Tuesday, October 15, 2013

Rise of the Runelords – At the Half-Way Point

With the completion of our last Pathfinder session we have now closed out Chapter Three of Pathfinder’s Rise of the Runelords adventure path. There are a total of six chapters, with each chapter having 5-8 modules, so we are essentially at the halfway point. The reviews are in and everybody is really enjoying it. The adventure is extremely well-written, gives the DM the flexibility to mix and match and to make adjustments along the way, and best of all it really keeps the players guessing as to what is coming next. Not all encounters require fighting, and not all fighting requires killing, all in all a good mix that challenges all involved.

Rise of the Runelords was the first adventure path that Paizo released ten+ years ago and we are playing the Anniversary Edition, which includes the six chapters along with ten years of tweaks, corrections, and updates. As this was Paizo’s first adventure following initial Pathfinder RPG release the adventure effectively serves as an introduction for Pathfinder players to the world of Golarian, introduces the rules and concepts of the game itself, and really allows for a gentle welcome into the new world in which their characters will be inhabiting. Even though several of our group have been playing DnD steadily for 20+ years it was nice to essentially be given a primer on the mechanics of this new game at the same time.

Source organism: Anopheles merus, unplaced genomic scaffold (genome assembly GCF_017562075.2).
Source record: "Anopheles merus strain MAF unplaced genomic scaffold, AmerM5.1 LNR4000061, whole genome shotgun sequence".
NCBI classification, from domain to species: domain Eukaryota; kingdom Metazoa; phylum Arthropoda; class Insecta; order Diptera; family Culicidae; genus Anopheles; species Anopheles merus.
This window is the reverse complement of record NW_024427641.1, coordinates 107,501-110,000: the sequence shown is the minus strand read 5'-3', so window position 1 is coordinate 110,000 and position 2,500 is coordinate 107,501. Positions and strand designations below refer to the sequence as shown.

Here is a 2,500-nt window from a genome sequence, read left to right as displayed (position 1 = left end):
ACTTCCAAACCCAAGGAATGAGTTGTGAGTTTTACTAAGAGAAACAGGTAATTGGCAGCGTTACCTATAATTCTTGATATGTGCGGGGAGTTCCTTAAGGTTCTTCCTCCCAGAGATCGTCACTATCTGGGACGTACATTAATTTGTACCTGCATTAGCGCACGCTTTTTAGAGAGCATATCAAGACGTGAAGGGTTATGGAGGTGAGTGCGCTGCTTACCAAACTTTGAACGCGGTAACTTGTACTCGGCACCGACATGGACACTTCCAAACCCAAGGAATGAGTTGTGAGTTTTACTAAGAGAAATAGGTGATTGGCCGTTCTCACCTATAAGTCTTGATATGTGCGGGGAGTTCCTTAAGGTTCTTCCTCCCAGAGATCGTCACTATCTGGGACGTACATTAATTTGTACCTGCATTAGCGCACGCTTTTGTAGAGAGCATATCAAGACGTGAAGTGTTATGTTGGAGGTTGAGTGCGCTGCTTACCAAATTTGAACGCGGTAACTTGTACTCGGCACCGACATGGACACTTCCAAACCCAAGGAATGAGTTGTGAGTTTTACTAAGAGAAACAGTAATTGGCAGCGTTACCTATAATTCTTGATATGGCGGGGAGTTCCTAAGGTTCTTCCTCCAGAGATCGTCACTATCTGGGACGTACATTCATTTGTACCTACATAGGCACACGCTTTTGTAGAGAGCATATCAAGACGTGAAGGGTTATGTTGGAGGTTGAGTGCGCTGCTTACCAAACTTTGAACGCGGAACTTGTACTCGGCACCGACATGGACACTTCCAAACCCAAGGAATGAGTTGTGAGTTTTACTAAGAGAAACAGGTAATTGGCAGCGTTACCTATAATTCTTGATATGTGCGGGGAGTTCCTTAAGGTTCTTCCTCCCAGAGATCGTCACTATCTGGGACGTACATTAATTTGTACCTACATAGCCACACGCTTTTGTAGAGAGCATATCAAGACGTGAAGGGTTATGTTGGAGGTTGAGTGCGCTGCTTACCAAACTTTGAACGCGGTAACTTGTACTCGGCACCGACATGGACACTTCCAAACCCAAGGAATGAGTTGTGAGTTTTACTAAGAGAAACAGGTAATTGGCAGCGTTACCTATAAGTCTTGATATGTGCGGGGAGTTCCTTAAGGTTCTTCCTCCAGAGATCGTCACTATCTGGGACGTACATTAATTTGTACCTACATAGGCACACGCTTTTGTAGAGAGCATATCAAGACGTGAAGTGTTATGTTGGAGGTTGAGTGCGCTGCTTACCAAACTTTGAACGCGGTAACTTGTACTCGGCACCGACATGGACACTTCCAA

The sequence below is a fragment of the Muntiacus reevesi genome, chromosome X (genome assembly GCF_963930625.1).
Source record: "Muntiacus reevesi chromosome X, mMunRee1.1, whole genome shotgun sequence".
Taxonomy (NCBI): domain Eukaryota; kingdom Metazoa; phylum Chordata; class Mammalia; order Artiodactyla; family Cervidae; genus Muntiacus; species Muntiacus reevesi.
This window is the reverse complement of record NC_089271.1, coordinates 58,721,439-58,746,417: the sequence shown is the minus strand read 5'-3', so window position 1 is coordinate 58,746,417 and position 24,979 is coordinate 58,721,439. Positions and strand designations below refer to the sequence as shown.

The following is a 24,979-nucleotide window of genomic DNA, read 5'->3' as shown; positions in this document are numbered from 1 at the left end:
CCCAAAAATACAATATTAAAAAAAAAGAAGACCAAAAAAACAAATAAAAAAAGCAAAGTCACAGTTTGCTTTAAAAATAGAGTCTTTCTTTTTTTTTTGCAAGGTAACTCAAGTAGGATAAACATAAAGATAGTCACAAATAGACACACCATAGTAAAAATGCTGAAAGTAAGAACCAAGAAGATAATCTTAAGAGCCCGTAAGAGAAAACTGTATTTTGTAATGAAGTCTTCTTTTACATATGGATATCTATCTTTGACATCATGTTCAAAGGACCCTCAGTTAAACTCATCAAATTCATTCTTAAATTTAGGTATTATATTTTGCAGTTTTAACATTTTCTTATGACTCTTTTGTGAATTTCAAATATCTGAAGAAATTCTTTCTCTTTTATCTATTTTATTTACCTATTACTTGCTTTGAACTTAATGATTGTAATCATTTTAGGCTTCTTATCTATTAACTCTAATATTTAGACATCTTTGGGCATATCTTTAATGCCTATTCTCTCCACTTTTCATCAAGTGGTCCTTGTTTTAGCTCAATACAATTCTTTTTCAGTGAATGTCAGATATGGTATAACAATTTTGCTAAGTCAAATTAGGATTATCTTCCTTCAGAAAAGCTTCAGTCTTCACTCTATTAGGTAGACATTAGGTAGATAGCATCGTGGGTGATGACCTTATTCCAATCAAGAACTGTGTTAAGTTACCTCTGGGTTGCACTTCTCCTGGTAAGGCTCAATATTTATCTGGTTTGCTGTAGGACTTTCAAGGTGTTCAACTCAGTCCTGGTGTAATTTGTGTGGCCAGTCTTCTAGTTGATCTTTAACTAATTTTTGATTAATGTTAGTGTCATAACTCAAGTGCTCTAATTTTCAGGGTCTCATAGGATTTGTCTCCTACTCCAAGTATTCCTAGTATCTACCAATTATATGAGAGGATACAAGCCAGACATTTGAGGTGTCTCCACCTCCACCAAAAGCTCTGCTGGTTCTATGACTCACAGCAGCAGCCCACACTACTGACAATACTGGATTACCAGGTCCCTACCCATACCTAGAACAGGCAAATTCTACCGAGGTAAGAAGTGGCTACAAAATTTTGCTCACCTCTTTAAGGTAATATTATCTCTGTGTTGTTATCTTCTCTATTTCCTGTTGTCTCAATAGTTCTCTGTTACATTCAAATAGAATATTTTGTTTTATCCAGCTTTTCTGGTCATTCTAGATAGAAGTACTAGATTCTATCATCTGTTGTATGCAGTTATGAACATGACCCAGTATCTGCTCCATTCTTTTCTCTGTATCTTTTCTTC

It took our Friday night game group just a little less than a year to reach this point, although we meet only every second or third week. I have no doubt if we met steadily once a week we would be done by now. I am not sure what the experience of other Pathfinder players, but the new adventure path chapters come out once a month, six chapters to a full adventure. Is there an expectation that Pathfinder players, at least theoretically, should be completing a chapter each month in time for the next chapter to be released? Regardless, speaking for the group I think we are moving at a comfortable pace, allowing the story lines to unfold and allowing the players enough time to let their characters do their work.

The adventure provides a lot of background, a lot of story detail, and provides various potential side paths and ideas for allowing the players to pick up additional encounters and the corresponding XP. I have incorporated some of these into the story line, but I have not taken advantage of all of them. If we met every week I might be more inclined to make the players absolutely earn every bit of XP, but since are meeting only every second or third week I have stuck more to the basic story line and adjusting the XP rewards to allow the players to stay caught with the levels set by the adventure.

When we started we decided to use the default (Medium) level progression path (see the chart below), but in hindsight we probably should have chosen the Fast progression path. The adventure often states “if you are this point in the story your characters should be level X,” so we are getting close to doing that with the XP awards as is, so a little bump for “successful completion of a module” is not a big deal.
Advancement Chart, Core Rulebook, Pg 30
There have been several highlights (or low-lights) so far, among the most memorable: